The former South Carolina governor, who served as ambassador to the U.N. under Trump, also highlighted that the former president added “$8 trillion” to the national debt during his four years in office
Nikki Haley, the former South Carolina governor and a Republican candidate for president, did not hold back when it came to her thoughts on former president Donald Trump at Wednesday's GOP debate, calling him "the most disliked politician in America."
“It is time for a new generational conservative leader," Haley, 51, said during the debate, which aired on Fox News. "We have to look at the fact that three-quarters of Americans don't want a rematch between Trump and Biden. And we have to face the fact that Trump is the most disliked politician in America. We can't win a general election that way."
Though all eight candidates present at the debate are challenging Trump for the nomination, few offered criticism of the former president, who is leading in GOP primary polls but remains broadly unpopular with the national public.
Trump himself did not participate, having announced days earlier he planned to skip the event.
The 45th president remained a major topic of discussion among candidates on stage, which included Haley, Florida Gov. Ron DeSantis, former Vice President Mike Pence, U.S. Senator Tim Scott, Arkansas Governor Asa Hutchinson, former New Jersey Governor Chris Christie, businessman Vivek Ramaswamy, and North Dakota Gov. Doug Burgum.
Elsewhere in the debate, Haley criticized Trump for his handling of federal spending during his White House tenure, saying, "The truth is that Biden didn't do this to us, our Republicans did this to us too."
She continued, saying that DeSantis, Scott and Pence "all voted to raise the debt limit."
"They need to stop the spending, they need to stop the borrowing, they need to eliminate the earmarks that Republicans brought back in," she added. "And Donald Trump added $8 trillion to our debt, and our kids are never going to forgive us for this."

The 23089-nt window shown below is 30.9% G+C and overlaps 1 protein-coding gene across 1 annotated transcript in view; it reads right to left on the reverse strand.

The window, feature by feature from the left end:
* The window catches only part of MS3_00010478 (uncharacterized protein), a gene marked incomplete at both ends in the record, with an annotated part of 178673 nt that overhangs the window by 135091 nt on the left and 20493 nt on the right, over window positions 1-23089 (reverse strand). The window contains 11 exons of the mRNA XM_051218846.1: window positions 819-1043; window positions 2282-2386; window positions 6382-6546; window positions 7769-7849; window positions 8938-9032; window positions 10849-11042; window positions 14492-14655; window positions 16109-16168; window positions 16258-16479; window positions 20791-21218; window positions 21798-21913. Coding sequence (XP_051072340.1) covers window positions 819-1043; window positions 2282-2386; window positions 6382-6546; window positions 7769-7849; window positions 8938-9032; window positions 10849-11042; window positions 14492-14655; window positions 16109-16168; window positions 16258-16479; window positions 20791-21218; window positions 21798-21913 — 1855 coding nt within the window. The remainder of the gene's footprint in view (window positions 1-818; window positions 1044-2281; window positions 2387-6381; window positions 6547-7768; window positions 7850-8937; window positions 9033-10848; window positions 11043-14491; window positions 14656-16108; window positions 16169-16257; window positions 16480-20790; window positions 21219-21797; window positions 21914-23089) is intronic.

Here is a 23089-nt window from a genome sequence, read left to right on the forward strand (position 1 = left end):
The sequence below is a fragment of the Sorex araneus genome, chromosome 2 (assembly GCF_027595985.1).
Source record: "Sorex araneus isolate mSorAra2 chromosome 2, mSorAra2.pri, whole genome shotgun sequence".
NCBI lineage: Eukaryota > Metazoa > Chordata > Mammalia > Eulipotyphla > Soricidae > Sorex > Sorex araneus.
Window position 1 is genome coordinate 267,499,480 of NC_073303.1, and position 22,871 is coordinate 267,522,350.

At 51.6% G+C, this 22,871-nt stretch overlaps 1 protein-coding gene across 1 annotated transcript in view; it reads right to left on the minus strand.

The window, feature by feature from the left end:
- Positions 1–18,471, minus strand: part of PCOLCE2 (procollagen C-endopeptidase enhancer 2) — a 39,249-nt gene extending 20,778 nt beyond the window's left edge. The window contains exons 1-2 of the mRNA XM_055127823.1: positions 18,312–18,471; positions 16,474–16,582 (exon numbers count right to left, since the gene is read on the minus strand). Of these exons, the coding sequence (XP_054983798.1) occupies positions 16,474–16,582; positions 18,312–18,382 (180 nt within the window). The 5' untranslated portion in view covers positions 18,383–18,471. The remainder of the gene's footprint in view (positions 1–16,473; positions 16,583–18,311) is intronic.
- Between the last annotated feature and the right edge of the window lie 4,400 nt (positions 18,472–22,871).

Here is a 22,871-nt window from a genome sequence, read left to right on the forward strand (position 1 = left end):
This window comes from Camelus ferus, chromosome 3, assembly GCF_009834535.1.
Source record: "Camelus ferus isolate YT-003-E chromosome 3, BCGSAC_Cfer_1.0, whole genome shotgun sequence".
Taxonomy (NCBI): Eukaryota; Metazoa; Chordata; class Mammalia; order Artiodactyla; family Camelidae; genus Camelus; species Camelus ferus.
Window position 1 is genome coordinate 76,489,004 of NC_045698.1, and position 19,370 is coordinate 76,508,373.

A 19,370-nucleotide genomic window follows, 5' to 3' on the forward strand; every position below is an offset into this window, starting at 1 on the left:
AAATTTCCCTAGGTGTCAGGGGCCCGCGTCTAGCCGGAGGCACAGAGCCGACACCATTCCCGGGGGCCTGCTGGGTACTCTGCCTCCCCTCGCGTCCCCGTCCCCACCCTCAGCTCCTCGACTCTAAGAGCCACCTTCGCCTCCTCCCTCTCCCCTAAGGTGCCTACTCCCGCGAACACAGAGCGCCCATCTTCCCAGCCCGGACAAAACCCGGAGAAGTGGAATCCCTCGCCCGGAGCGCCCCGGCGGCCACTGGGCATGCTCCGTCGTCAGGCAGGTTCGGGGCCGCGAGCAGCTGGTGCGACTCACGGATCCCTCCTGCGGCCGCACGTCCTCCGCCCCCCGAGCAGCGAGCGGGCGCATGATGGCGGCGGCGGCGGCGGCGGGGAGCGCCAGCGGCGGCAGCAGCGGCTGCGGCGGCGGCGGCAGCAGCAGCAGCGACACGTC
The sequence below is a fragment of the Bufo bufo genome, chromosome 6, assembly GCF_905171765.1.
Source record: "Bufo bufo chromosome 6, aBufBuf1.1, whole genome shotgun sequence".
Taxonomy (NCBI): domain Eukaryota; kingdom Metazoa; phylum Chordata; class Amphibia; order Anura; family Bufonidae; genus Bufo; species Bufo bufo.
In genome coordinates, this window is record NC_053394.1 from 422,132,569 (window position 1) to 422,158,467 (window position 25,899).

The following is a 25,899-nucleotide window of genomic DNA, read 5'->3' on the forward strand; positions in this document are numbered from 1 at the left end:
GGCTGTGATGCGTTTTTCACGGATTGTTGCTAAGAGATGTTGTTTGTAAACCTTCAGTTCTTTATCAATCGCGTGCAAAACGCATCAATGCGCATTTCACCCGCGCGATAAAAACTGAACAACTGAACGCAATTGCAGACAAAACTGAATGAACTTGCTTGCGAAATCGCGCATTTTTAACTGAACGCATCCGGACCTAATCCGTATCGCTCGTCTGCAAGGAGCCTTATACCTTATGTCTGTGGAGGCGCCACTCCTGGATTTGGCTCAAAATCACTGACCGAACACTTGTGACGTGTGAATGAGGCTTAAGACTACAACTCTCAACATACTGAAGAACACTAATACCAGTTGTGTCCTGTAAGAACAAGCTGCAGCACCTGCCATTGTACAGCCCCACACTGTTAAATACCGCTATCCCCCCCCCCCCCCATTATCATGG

Despite Haley's criticism of Trump, she confirmed in the debate that she would still back him if he was selected as the Republican nominee.
When the candidates were asked to raise their hands if they would support a 2024 Trump nomination, even if he was convicted of a crime, all onstage raised their hands, except for Hutchinson, 72.
Christie, 60, later clarified that he would not support Trump if he was the nominee.
"Someone’s got to stop normalizing this conduct," Christie said. "Whether or not you believe that the criminal charges are right or wrong, the conduct is beneath the office of the president of the United States."
Haley, the former governor of South Carolina, served as the U.S. ambassador to the United Nations under Trump from January 2017 until her resignation in December 2018.
Since leaving his administration, she has both embraced and pushed back against Trump, at one point calling his rhetoric "so unnecessary" and at another saying he "tells the world what it needs to hear."
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Now on the heels of his four historic indictments, Trump's support has not waned among those in his party, with polls showing the former president sitting about 40 points ahead of the next closest Republican candidate, DeSantis.
Nationally, however, his popularity is a different story.
In a Pew survey published last month, 63% of Americans said they have an unfavorable opinion of the former president, while 35% view him favorably (those numbers are little changed from a year ago, when Trump’s rating stood at 60% unfavorable).
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